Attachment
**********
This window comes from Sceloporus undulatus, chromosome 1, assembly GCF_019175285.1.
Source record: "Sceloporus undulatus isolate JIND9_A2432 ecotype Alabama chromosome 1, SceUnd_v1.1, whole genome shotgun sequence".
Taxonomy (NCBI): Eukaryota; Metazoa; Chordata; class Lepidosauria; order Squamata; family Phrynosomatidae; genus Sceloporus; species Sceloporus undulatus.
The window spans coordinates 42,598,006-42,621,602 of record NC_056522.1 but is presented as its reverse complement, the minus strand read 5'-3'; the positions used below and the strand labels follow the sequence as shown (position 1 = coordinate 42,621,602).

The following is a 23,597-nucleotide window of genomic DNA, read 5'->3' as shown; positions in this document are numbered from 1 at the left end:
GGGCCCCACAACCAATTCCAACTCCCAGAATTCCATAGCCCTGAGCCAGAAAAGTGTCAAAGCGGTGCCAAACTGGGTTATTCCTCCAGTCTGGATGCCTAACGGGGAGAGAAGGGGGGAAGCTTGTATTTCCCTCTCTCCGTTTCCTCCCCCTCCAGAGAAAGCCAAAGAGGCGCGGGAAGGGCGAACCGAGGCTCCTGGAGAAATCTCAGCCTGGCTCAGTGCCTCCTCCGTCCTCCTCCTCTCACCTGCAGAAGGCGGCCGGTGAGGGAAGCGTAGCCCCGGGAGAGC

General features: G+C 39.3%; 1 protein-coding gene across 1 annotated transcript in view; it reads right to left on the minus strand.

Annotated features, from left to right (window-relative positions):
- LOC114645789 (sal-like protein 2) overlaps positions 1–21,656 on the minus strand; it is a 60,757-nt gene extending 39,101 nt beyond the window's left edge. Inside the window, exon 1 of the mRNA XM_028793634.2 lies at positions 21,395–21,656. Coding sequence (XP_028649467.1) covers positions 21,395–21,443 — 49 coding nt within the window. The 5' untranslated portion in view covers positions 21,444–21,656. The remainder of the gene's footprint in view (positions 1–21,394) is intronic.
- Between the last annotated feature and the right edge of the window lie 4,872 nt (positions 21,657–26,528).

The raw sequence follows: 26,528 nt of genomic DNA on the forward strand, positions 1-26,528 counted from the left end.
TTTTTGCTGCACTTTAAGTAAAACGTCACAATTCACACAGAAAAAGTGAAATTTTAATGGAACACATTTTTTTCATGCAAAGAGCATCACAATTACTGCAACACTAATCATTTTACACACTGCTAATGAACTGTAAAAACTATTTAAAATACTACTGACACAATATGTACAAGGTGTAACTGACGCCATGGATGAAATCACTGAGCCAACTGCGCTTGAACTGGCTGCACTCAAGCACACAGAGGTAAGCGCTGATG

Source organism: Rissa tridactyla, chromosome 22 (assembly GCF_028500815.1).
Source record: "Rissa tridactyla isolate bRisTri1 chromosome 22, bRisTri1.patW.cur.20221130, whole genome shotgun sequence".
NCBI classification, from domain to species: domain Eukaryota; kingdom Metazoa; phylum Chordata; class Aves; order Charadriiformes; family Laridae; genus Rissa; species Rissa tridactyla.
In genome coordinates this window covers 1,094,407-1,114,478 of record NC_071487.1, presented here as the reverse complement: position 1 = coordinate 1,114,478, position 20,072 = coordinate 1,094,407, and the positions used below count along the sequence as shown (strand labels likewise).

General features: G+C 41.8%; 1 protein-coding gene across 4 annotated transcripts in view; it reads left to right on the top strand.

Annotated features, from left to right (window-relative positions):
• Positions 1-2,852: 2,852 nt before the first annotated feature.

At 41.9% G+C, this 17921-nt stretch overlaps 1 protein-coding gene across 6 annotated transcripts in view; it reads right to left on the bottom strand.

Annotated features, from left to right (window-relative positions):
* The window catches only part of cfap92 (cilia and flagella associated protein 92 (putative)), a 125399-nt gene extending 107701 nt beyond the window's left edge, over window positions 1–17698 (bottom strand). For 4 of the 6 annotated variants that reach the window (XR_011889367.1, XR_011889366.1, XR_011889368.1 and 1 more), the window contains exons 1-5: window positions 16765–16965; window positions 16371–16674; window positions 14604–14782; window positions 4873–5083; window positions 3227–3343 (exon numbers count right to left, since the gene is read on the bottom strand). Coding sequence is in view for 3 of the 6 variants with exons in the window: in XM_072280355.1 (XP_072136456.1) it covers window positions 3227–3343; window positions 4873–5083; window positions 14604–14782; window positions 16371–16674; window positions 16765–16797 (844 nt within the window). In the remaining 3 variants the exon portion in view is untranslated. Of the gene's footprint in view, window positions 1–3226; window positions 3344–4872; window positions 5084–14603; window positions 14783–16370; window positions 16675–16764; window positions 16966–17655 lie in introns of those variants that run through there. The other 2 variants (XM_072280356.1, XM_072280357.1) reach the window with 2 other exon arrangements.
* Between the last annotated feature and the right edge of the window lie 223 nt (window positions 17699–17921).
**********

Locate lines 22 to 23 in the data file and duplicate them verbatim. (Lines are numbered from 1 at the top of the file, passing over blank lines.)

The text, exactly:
* The window catches only part of cfap92 (cilia and flagella associated protein 92 (putative)), a 125399-nt gene extending 107701 nt beyond the window's left edge, over window positions 1–17698 (bottom strand). For 4 of the 6 annotated variants that reach the window (XR_011889367.1, XR_011889366.1, XR_011889368.1 and 1 more), the window contains exons 1-5: window positions 16765–16965; window positions 16371–16674; window positions 14604–14782; window positions 4873–5083; window positions 3227–3343 (exon numbers count right to left, since the gene is read on the bottom strand). Coding sequence is in view for 3 of the 6 variants with exons in the window: in XM_072280355.1 (XP_072136456.1) it covers window positions 3227–3343; window positions 4873–5083; window positions 14604–14782; window positions 16371–16674; window positions 16765–16797 (844 nt within the window). In the remaining 3 variants the exon portion in view is untranslated. Of the gene's footprint in view, window positions 1–3226; window positions 3344–4872; window positions 5084–14603; window positions 14783–16370; window positions 16675–16764; window positions 16966–17655 lie in introns of those variants that run through there. The other 2 variants (XM_072280356.1, XM_072280357.1) reach the window with 2 other exon arrangements.
* Between the last annotated feature and the right edge of the window lie 223 nt (window positions 17699–17921).